Reviews of Case-Based Reasoning and Formulary Procedure

A guard against individual emotions
by Marco Gardini
(3 reviews)

Review by Luca Nogler on 11-10-2015

The quality of the contribution
The article provides interesting information about the Roman formulary procedure, analyses the potential impact of emotions in Roman civil law and advances an original idea about how Roman legal reasoning could currently influence the general method of private law. The author’s commendable choice to review two contemporary cases (the El Aofir and the Stamina cases) both illustrative of The role of emotions in law, assists this outcom. These cases, as the author compellingly argues – are emblematic in demonstrating how difficult it is, in the absence of a rigorous and shared context for the case, to separate law from individualities, with the result that the concrete decisions tend to be founded on grounds that are “other than intellectual ones”. Therefore the submitted article conforms without any doubt to the technical and scientific standards suited for the specific type of the contribution.

The relation between the article and the research question
Marco Gardini’s article is founded on the same premise as argued by Paul Scholten: “it is an illusion” that the legislator “has sufficiently regulated the subject-matter on which he is focusing”. As Gardini explains, “the primary element of legal experience is to be found in the process of setting and solving problems posed by real situation”. These issues may present a combination of interests which have not been taken into account by the lawmakers and precisely for this reason, to use Scholten’s words again, – “ [it] is “not always easy” [to] extrapolate the rule from the law”, In such cases the court must strive to establish cooperation between reason and emotion.
From this perspective, Gardini’s essay contributes to the research question. It shows how the Roman law formulary procedure identifies in advance the importance of emotions, thus helping to channel their impact on the Court’s decision-making process. This has the effect of avoiding the disruptive force of emotions. The modern challenge thus lies in managing to reinstate the setting phase of the dispute.

Recommendations for improving the article
The essay identifies an issue in contemporary law very well. From that point of view, there is no necessity for me to formulate any recommendations. If anything, I could wish that the author would submit another article in the future, dealing with how this fundamental problem might be resolved.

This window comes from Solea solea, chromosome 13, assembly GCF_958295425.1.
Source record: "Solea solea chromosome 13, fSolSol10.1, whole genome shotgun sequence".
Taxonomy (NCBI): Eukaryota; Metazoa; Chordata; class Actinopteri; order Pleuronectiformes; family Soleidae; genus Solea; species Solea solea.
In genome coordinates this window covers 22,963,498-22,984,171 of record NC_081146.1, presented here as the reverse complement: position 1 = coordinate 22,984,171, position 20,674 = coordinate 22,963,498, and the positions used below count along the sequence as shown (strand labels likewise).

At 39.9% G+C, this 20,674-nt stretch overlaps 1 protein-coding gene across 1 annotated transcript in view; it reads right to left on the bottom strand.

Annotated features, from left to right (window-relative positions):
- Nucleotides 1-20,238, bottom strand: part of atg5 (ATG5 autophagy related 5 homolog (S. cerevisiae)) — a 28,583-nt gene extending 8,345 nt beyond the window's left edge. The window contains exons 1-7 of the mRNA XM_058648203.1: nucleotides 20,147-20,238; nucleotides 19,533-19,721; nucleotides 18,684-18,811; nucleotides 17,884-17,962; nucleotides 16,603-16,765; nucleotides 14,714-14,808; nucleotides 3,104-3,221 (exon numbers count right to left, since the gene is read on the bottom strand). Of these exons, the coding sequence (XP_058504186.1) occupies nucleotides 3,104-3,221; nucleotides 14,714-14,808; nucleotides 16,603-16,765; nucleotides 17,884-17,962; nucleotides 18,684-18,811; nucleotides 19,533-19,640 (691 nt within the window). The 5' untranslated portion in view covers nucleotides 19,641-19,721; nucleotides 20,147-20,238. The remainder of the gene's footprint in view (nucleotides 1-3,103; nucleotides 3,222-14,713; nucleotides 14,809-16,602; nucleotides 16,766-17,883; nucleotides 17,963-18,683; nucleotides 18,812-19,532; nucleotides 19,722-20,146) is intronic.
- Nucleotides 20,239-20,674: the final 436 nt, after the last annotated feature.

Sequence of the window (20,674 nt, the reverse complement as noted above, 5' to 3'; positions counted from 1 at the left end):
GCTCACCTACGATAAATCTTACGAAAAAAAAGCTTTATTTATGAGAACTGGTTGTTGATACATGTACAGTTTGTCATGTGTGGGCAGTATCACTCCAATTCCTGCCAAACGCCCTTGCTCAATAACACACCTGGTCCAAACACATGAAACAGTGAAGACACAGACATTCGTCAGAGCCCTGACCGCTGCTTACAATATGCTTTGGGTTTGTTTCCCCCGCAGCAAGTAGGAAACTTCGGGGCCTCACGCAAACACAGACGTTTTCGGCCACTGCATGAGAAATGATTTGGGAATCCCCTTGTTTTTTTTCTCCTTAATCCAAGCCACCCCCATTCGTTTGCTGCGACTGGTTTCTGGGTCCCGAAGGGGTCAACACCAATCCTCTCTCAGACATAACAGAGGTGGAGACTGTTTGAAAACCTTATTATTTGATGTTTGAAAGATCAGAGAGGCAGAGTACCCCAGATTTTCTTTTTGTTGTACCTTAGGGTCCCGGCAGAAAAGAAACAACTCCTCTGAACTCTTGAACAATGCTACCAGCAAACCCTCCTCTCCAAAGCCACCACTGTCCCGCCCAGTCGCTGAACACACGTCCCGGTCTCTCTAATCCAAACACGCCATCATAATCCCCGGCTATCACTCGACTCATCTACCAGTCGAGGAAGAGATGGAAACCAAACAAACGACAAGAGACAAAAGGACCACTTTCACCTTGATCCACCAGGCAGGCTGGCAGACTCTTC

Review by Carel Smith on 11-10-2015

-the quality of the contribution.
The article definitely conforms to the technical and scientific standards for this type of contribution. I am not an expert in Roman Law, and even less than that, so I cannot judge whether or not his interesting argument—that the formulas in Roman Law served as an impediment for individual (or collective) emotion—is correct or new, but at least I found it convincingly stated.
As to the connection with Scholten’s work, I think this connection is rather thin. The author could leave Scholten out of the article, and it would still be the same article with the same arguments. But that doesn’t change, of course, the quality of the article as such.
-the relation between the article and the research question. Yes. A minor remark: in the abstract the author states that this paper investigates the struggle between individual emotion and rationality, but at least the El Aofir case is an example, not of individual emotion, but collective emotion that might have directed the decision. Does the author hold his conclusion also for the struggle between collective emotion and rationality?
-recommendations for improvement of the article.
Again a minor remark: on p. 4 the author states that, if the law depends on the facts, it should follow that the more facts are taken into consideration, the more accurate the decision becomes. I don’t see that this follows from the proposition. One can also understand the proposition the other way round: that without facts it is impossible to say what is law (justice). Rather than stating that from this proposition follows &c., the author could state: One shouldn’t infer from this proposition that the more facts are taken into consideration &c.

Review by author's response on 02-02-2016

Answer by Marco Gardini to his reviewers
First of all I would like to thank both reviewers for the comments and suggestions given on my paper. I will try to act in accordance with the encouragement given by Luca Nogler.
With regard to the first remark made by Carel Smith I would only like to point out that, in the scope of the paper, collective emotions are important because they tend to have the strongest impact on the individual emotions of the judge, who, when he finds himself alone, will be inclined to bend to them.
I have decided to accept the second remark because it captures more clearly what I intended to convey when I wrote «This is however only partially true». I would therefore change the text in paragraph 4 as suggested:
«One, however, shouldn’t infer from this proposition that the more facts are taken into consideration, the more accurate the decision becomes. From a disorderly or excessive amount of factual details…».

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